TAMWORTH’S museums are reaching out to wider audiences with council extending its augmented reality program.
With the launch of its ‘Identity and Place’ initiative, council is hoping to get more residents engaging with seven of the region’s volunteer-run museums.
The program uses smart-phone and augmented reality technology to bring items from the museum collection to life.
“This technology is the same as that used with games like Pokémon Go and is ideal to add extra layers of information and works well with kids and families,” gallery and museum director Bridget Guthrie said.
“The augmented reality technology will be rolled out to youth via 12 workshops to show the importance of each collection and demonstrate this exciting technology.”
Postcards are used to engage with collection items through the technology and will be available through the gallery, library, museums and in visitor information centres.
The Tamworth Regional Film & Sound Archive, Calala Cottage, Manilla Heritage Museum, Barraba Nandewar Historical Society, Gil Bennett Rocks, Gems and Minerals Collection, Australian Country Music Hall of Fame, and the Tamworth Powerstation Museum have been included in this initiative.
Council hopes to continue this initiative for other volunteer run museums in the future.
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Amber Stanley, founder and director of A-Positive augmented reality, helped Tamworth Regional Gallery develop the new Changing Face of the Peel exhibition, complete with a digital, augmented experience.
Gallery visitors are encouraged to download the A-Positive app to their smart phone or tablet to access additional videos relating to the exhibitions pieces.
“It taps into your camera, imagine you’re looking at your camera feed like you’re taking a picture, but while you’re looking through that camera feed, digital content is inserted into your reality as if it belongs there,” Ms Stanley said. Read more.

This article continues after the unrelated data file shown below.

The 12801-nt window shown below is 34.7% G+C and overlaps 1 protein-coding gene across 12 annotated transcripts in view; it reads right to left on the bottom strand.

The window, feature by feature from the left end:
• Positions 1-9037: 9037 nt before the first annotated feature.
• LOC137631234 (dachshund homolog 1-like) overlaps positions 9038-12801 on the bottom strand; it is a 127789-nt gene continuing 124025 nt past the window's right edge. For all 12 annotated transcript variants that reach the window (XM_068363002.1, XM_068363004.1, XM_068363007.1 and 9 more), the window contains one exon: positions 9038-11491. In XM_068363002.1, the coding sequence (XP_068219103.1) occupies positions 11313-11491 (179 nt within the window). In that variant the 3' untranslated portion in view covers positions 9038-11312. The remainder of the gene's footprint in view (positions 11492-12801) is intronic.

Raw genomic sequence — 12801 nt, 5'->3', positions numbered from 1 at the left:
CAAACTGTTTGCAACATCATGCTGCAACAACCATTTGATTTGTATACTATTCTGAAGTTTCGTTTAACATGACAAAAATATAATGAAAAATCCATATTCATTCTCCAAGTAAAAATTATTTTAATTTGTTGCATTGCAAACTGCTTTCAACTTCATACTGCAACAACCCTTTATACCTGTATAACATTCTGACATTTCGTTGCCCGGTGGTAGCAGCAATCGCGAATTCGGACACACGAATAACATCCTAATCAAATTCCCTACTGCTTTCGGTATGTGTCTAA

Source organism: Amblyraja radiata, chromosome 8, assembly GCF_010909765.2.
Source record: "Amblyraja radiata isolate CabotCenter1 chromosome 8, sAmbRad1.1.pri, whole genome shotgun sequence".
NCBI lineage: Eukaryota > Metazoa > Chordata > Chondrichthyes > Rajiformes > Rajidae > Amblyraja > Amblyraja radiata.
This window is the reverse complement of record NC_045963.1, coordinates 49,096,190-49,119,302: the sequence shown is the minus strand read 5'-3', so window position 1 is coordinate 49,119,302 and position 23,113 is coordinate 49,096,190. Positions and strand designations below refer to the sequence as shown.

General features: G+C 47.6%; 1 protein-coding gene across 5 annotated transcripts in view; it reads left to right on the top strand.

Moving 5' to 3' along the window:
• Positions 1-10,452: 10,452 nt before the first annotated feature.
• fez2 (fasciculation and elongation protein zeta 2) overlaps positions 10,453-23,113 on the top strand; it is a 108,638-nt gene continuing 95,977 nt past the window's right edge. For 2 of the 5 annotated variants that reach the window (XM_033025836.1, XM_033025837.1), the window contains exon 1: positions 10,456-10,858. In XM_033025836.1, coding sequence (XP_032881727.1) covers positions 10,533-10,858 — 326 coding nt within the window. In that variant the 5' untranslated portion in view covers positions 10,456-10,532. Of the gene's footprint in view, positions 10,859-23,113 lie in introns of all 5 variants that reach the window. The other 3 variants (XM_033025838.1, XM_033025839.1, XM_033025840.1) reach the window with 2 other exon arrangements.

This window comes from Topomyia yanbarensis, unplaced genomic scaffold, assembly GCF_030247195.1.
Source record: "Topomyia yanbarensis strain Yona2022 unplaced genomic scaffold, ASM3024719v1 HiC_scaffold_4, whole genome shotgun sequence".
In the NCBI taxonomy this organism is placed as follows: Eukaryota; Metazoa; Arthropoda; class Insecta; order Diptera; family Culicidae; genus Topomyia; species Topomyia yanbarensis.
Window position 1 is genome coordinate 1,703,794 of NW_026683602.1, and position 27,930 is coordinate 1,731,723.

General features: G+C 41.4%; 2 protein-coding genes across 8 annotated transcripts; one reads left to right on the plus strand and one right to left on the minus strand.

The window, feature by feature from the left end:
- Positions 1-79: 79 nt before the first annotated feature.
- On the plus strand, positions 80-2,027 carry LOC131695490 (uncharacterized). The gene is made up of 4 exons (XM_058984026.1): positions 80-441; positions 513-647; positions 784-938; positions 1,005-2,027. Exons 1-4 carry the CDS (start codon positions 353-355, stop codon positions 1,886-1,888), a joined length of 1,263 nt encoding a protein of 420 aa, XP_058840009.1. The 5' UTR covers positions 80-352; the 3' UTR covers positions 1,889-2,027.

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Tamworth Regional Gallery has launched its latest exhibition Changing Face of the Peel which tells the story of city’s river and illustrates how human use of the river has changed over time.
The project has been developed over the last 18 months and will also deliver three pieces of permanent public art to be installed along the river. Read more.
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The Tamworth Powerstation Museum preserves the history of Tamworth becoming the first city in Australia to be lit by municipal electric street lighting in 1888.
The Australian Country Music Hall of Fame displays memorabilia from pioneers of country music through to current stars.
The Gil Bennet Rocks, Gems and Mineral Collection located in Nundle is the work of Tamworth local, the late Gilmore Thomas Bennet who spent years collecting the unique and wondrous selection of fine stone and rock.
The Nandewar Historical Society in Barraba exists to preserve the history of Barraba and the surrounding district and encompasses the history of early pioneering families, mining, agricultural and military heritage.
The Manilla Heritage Museum houses the collections of local history buffs including stories, documents, artefacts and memorabilia. The Museum Complex includes historic Royce’s House (built in 1884); Manilla Rural Museum; Yarramanbully Schoolhouse; Harry Burrell Memorial Garden; Manilla Chinese Memorial Garden; and the Crompton Arc Light.
The Tamworth Regional Film and Sound Archive preserves our regional film and sound heritage and houses about 8,000 cans and cassettes of locally and regionally produced visual material and over 20,000 items on the database, plus historical audio material. Tamworth and regional material dates back to 1916 and includes many local collections.
Calala Cottage was built in 1875 by Tamworth’s first mayor Philip Gidley King, the cottage is furnished mainly from the late Victorian era. The museum displays items from early Aboriginal artefacts to the establishment of Tamworth as a city. Bequests from notable local families include clothing, portraits, photographs, furnishings and machinery. The shepherd’s hut, built about 1840, is Tamworth’s oldest surviving building.